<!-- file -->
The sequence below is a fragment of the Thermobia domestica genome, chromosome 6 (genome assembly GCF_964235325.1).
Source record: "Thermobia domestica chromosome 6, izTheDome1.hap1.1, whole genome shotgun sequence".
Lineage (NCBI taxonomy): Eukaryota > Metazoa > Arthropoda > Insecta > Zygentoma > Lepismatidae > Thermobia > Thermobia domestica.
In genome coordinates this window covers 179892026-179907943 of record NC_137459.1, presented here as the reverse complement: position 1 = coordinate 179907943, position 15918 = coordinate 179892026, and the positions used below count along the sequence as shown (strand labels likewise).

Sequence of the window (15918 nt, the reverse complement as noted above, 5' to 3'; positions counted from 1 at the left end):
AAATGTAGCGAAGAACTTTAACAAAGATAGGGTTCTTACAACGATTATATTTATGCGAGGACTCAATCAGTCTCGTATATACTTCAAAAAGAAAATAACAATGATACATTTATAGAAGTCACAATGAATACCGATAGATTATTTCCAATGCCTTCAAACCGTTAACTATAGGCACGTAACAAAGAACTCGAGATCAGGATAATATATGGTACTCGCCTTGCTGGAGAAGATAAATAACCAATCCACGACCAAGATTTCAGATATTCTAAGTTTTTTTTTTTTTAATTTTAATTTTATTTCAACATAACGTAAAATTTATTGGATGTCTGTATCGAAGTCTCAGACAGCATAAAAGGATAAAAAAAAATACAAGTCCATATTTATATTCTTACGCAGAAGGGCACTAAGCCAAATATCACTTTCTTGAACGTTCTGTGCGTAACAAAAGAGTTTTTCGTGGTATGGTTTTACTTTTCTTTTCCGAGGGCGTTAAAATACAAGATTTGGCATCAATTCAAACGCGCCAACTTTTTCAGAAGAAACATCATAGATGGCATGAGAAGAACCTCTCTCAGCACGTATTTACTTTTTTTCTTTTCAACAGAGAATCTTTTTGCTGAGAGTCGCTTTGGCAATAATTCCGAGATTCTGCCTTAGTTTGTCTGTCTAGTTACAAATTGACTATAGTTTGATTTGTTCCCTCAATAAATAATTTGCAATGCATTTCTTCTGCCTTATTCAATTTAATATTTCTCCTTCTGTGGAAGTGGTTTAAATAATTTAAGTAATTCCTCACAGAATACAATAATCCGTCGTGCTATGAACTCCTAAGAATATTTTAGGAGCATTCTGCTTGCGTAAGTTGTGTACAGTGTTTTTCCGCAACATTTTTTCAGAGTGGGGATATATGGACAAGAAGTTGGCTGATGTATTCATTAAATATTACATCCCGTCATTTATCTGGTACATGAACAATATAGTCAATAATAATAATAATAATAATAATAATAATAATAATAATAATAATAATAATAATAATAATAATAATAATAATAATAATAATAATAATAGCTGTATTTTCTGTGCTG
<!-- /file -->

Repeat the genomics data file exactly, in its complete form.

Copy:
The sequence below is a fragment of the Thermobia domestica genome, chromosome 6 (genome assembly GCF_964235325.1).
Source record: "Thermobia domestica chromosome 6, izTheDome1.hap1.1, whole genome shotgun sequence".
Lineage (NCBI taxonomy): Eukaryota > Metazoa > Arthropoda > Insecta > Zygentoma > Lepismatidae > Thermobia > Thermobia domestica.
In genome coordinates this window covers 179892026-179907943 of record NC_137459.1, presented here as the reverse complement: position 1 = coordinate 179907943, position 15918 = coordinate 179892026, and the positions used below count along the sequence as shown (strand labels likewise).

Sequence of the window (15918 nt, the reverse complement as noted above, 5' to 3'; positions counted from 1 at the left end):
AAATGTAGCGAAGAACTTTAACAAAGATAGGGTTCTTACAACGATTATATTTATGCGAGGACTCAATCAGTCTCGTATATACTTCAAAAAGAAAATAACAATGATACATTTATAGAAGTCACAATGAATACCGATAGATTATTTCCAATGCCTTCAAACCGTTAACTATAGGCACGTAACAAAGAACTCGAGATCAGGATAATATATGGTACTCGCCTTGCTGGAGAAGATAAATAACCAATCCACGACCAAGATTTCAGATATTCTAAGTTTTTTTTTTTTTAATTTTAATTTTATTTCAACATAACGTAAAATTTATTGGATGTCTGTATCGAAGTCTCAGACAGCATAAAAGGATAAAAAAAAATACAAGTCCATATTTATATTCTTACGCAGAAGGGCACTAAGCCAAATATCACTTTCTTGAACGTTCTGTGCGTAACAAAAGAGTTTTTCGTGGTATGGTTTTACTTTTCTTTTCCGAGGGCGTTAAAATACAAGATTTGGCATCAATTCAAACGCGCCAACTTTTTCAGAAGAAACATCATAGATGGCATGAGAAGAACCTCTCTCAGCACGTATTTACTTTTTTTCTTTTCAACAGAGAATCTTTTTGCTGAGAGTCGCTTTGGCAATAATTCCGAGATTCTGCCTTAGTTTGTCTGTCTAGTTACAAATTGACTATAGTTTGATTTGTTCCCTCAATAAATAATTTGCAATGCATTTCTTCTGCCTTATTCAATTTAATATTTCTCCTTCTGTGGAAGTGGTTTAAATAATTTAAGTAATTCCTCACAGAATACAATAATCCGTCGTGCTATGAACTCCTAAGAATATTTTAGGAGCATTCTGCTTGCGTAAGTTGTGTACAGTGTTTTTCCGCAACATTTTTTCAGAGTGGGGATATATGGACAAGAAGTTGGCTGATGTATTCATTAAATATTACATCCCGTCATTTATCTGGTACATGAACAATATAGTCAATAATAATAATAATAATAATAATAATAATAATAATAATAATAATAATAATAATAATAATAATAATAATAATAATAATAATAATAATAGCTGTATTTTCTGTGCTG